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To pass a road test and be the best driver on the road, there are many tricks you have to learn. Making left and right turns are just some of the first things you need to master. Many driving students have trouble making left and right turns. But it’s not that difficult.

There are potential hazards as you maneuver the car around a turn, and the examiner will be keen to check how correctly you adhere to the turning procedure to avoid these hazards.

For instance, the examiner would want to see how you position yourself as you prepare to make the turns and how you fall in after making the right or left turn. The driving test involves several right and left turns, so you cannot get away with failing to learn how to do it correctly.

In this article, we’ll explain how to make a left or right turn. if you’re in a hurry, watch out this video that demonstrates making a left and right turn.

Basic Things to Do before Making a Left or Right Turn

Before you make a left or right turn, you should:

Hazards During Left or Right Turns

Whichever road test location you go to for your test will have its own type of hazards. Your road test could be in a quiet residential street, but even such a place has its hazards. An approaching cyclist or a pedestrian initially unseen could suddenly come to view, prompting you to pull an emergency brake.

A test through the countryside will also come with its particular hazards during a turn. If you are to make a turn while driving through a dual carriageway, it may be hard to judge the speed of an oncoming vehicle as you prepare to turn.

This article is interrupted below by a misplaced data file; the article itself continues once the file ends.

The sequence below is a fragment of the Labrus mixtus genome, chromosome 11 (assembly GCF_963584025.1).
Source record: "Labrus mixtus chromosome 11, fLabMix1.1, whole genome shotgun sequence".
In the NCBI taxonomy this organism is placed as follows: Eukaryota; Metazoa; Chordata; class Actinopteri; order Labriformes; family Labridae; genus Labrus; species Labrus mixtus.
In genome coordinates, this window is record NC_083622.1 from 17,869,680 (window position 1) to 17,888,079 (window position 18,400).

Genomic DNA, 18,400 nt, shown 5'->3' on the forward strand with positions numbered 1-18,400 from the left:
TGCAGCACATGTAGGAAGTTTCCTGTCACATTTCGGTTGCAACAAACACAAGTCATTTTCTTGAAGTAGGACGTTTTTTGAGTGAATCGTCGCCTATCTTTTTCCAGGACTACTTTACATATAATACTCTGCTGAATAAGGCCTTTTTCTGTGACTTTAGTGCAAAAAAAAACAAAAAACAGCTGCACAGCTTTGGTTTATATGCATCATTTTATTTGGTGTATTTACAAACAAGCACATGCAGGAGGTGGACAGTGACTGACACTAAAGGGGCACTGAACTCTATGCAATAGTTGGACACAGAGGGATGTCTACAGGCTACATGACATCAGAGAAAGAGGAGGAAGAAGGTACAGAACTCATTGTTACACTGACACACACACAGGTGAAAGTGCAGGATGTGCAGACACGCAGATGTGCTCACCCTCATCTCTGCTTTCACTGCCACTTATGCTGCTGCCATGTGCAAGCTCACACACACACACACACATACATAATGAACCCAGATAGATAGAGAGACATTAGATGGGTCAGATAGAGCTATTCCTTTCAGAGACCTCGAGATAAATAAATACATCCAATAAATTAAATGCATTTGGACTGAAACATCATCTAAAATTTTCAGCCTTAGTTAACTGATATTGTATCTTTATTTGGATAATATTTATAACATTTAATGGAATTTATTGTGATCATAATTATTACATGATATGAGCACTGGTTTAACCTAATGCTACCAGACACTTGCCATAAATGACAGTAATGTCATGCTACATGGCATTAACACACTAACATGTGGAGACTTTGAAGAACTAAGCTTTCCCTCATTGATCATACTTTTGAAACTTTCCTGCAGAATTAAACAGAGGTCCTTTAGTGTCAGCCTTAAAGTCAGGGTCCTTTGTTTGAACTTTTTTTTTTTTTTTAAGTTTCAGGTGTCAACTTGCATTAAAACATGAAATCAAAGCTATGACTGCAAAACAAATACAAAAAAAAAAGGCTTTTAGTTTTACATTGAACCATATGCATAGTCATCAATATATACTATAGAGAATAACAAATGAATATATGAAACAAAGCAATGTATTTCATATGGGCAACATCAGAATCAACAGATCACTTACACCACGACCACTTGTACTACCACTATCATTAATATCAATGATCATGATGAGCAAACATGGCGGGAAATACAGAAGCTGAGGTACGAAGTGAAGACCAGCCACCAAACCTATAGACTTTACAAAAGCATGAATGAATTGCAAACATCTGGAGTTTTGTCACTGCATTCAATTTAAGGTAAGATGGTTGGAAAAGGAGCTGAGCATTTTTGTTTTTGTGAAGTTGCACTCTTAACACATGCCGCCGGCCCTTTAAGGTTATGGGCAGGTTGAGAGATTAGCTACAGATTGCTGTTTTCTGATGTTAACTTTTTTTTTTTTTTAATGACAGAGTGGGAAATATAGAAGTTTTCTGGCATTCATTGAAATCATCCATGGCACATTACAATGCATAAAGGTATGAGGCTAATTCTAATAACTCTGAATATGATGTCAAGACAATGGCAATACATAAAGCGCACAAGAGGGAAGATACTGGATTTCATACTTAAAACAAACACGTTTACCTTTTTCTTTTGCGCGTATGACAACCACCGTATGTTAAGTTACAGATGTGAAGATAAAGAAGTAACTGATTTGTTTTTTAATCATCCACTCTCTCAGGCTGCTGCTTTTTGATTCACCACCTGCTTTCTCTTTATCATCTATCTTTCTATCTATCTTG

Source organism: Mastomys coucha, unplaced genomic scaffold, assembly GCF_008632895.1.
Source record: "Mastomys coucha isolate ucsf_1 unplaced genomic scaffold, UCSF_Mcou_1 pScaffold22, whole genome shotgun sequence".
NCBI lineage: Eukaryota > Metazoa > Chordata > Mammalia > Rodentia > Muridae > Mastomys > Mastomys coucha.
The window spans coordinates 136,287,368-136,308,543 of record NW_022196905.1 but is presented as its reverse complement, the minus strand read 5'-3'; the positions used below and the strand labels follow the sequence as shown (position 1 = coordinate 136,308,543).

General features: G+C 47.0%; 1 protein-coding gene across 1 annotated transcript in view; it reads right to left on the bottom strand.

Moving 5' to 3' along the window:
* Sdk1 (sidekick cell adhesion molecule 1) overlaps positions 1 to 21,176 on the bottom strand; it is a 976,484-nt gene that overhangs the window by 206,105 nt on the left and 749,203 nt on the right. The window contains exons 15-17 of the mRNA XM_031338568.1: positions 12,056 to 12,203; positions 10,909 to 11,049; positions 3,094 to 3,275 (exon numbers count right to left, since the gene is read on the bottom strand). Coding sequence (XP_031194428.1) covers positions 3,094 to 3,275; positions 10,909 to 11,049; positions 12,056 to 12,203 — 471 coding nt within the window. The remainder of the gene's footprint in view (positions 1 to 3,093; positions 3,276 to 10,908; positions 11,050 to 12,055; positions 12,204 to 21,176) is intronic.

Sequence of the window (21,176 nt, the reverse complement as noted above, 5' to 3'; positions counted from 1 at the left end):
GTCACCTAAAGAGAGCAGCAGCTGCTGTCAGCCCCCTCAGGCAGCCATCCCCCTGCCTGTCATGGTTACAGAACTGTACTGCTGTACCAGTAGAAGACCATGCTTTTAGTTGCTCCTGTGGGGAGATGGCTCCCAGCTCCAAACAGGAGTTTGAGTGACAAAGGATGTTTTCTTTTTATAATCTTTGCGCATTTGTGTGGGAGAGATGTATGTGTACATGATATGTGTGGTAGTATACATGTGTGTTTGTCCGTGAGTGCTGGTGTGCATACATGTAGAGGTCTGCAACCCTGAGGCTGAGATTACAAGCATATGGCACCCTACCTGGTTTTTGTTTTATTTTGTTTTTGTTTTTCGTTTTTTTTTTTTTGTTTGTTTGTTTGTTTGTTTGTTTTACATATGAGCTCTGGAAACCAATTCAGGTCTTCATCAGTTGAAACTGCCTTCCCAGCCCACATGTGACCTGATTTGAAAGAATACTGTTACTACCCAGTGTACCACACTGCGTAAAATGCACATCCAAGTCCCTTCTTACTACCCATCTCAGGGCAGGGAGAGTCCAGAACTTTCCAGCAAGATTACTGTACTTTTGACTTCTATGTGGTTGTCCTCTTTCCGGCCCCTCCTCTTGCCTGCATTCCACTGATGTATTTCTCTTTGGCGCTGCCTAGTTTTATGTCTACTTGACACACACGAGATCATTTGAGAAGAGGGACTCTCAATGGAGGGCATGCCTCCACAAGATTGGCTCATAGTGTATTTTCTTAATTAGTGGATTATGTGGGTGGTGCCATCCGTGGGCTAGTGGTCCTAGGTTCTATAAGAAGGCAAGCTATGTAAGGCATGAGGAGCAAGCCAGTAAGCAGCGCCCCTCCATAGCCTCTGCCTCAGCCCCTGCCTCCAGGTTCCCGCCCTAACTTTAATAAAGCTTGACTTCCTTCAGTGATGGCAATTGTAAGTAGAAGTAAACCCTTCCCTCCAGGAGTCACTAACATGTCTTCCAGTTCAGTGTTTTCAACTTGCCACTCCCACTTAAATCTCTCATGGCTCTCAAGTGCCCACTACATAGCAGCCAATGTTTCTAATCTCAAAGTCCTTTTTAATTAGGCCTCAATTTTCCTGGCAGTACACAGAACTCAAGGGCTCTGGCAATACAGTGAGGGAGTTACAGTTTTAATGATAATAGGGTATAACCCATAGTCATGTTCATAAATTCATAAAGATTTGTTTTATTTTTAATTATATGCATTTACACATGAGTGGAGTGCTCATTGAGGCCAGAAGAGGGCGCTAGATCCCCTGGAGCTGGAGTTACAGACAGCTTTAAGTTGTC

Places to Prepare for the Left or Right Turns

As the road test day draws close, you should be preparing for it. Start by practicing on quiet residential streets where the traffic is light. It would help if you only practiced on busier roads once you are used to light traffic roads.

 Making a Left Turn

Turning left is much easier than making a right turn. If you are making a turn in a two-way traffic road, you should immediately get in the lane to the right of the centerline, or the lane meant for left turns. You should avoid crossing the centerline when you are at the intersection.

After completing your turn, please stick to your lane until it is safe to change lanes.

You should:

Making a Right Turn

Making a right turn is almost like making a left turn, but there are differences. First, you should be on the lane designated for right turns or at least be on the right-hand lane. Once you have made the turn, remain in the right lane until you are safely away from the intersection.

Here is the procedure from start to finish:


Note that you should first check whether or not right or left turns are allowed from other lanes when you are on multi-lane roads. Check the arrows painted on the road for indications.

You can only get to understand all these and many more if you get trained by competent instructors. At Pierre Paul Driving School, we take pride in the fact that we equip our students with all the necessary skills they need to become the best drivers within and outside New York City.